Be Your own Advocate: My Experience with Diabetes in the Hospital

I find it motivating to hear stories like this that inspire and empower those living with diabetes. People with diabetes should stand up for their healthcare. The medical community is doing their best and working together, we can all improve the experience.

For the last year, I have had the privilege of working in one of Arizona’s premier hospitals on a medical-surgical floor. It should be a surprise to no one that diabetes
(mainly type II) is becoming increasingly prevalent and that more and more of
our patient population is made up of these diabetics. What may come as a
surprise, however, is how diabetes is handled in the hospital setting. Most
people who go to the hospital assume that the care they will receive will be
the best possible and will always be what is best for them. Unfortunately, this
is not always the truth. The doctors, nurses, and aides that you encounter in
the hospital DO try to do everything they can to take care of you to the best
of their ability. I have never met a hospital worker who acts out of malice or
indifference toward their diabetic patients. However, there is a often a lack
of the knowledge and urgency necessary to properly treat a diabetic patient,
and this often results in the patient having high blood sugars for their entire
stay in the hospital.

Regarding knowledge, many healthcare providers who are largely responsible for your
day-to-day care do not have in-depth training in diabetes and consequently do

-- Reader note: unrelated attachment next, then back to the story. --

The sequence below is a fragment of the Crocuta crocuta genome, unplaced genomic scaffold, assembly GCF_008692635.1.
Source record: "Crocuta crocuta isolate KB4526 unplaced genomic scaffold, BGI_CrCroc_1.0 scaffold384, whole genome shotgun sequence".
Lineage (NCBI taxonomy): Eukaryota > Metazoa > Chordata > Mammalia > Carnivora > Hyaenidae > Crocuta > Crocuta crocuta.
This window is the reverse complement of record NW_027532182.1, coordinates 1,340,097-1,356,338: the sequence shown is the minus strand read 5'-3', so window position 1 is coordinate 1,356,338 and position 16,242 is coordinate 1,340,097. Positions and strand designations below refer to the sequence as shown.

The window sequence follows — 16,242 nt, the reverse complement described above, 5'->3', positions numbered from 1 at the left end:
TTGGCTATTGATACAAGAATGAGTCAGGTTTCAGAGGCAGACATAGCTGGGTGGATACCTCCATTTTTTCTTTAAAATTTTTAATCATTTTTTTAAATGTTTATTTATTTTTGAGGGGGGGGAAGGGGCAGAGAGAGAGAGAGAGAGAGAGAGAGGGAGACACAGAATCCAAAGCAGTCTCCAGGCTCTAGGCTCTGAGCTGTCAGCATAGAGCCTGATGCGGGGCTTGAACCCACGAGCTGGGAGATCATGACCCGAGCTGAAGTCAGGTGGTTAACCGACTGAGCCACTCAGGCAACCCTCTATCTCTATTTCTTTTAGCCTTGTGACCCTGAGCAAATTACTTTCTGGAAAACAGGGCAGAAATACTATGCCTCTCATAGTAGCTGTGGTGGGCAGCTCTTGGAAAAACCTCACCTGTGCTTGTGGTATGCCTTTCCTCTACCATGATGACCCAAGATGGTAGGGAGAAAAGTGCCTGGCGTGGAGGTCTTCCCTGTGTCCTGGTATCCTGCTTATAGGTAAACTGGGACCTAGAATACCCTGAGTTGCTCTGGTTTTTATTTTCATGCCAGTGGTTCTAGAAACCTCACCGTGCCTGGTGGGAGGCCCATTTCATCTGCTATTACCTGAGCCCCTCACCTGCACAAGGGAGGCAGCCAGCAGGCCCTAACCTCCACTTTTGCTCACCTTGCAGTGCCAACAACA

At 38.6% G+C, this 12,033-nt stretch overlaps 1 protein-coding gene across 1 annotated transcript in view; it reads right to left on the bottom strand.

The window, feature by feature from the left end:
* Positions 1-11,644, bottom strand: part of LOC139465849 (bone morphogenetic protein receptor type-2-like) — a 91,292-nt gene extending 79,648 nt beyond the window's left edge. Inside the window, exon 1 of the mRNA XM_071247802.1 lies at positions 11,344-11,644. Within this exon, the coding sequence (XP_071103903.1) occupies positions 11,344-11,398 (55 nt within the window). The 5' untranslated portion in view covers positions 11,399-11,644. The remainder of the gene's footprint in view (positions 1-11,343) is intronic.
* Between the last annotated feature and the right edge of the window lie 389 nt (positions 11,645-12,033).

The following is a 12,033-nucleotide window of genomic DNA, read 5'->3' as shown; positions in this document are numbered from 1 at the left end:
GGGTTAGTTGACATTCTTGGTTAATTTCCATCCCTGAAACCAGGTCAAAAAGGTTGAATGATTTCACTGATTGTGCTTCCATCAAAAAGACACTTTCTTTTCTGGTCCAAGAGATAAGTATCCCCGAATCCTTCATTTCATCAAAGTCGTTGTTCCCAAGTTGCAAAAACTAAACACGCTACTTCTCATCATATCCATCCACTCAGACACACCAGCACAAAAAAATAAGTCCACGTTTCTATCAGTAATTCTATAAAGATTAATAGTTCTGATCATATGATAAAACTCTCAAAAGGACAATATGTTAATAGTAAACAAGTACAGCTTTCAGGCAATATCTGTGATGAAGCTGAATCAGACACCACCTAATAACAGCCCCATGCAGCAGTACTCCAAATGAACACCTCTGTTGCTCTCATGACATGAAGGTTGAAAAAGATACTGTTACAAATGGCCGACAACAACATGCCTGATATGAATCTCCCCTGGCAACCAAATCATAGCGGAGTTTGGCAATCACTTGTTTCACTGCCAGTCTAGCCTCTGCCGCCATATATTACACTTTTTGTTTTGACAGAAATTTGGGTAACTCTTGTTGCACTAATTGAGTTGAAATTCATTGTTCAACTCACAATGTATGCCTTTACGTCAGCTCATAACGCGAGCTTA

not always understand things like the variability in insulin sensitivity
between patients, how low is too low for each patient, or what is an effective
treatment for low blood sugar that won’t cause you to go to the opposite end of
the spectrum. This lack of knowledge is often manifested in a patient’s blood
sugar—most nurses would rather have their patients running in the 200’s than
risk the possibility of a low blood sugar. On the other hand, lack of urgency
or aggressiveness on the part of the physician often hinders a diabetic’s care
in the hospital. While physicians are called on to care for all aspects of a
patient’s health, they often prioritize the patient’s conditions according to
acuity and treat accordingly. As a result, diabetes is often placed low on the
priority list like an addendum to the patient’s “true” ailments. This is not
because the physician doesn’t care, but because diabetes is seen as presenting
few severe repercussions in the short term even if it does in the long-term.
Regardless of the cause, the result is often the same—high blood sugars for the
entirety of a patient’s stay in the hospital.

So where do we go from here? Should we as diabetics just avoid the hospital?
Should we write off healthcare workers as uncaring and selfishly motivated? The
answer of course is no. We should continue to seek care when needed and we
should always bear in mind that the doctors and nurses who care for us truly
are trying to do their best. Rather, the lesson I hope you take away from this
is a simple one: own your disease. You must be responsible for yourself
regardless of what setting you find yourself in. Just because you’re in the
hospital does not mean you should let down your guard and forfeit all claims to
your own care. Healthcare workers are doing their best to provide excellent
care, but they need your help and your input because nobody knows your body as
well as you do. If you’re in the hospital and your blood sugar is in the 200’s
time after time, challenge your doctor and nurse to treat your disease more
effectively and more aggressively. Be your own advocate and stand up for your
own healthcare. Our healthcare system is not perfect, but with collaboration
between healthcare providers and yourself, you can ensure that the care you
receive truly is the best possible.

Tyler Brown

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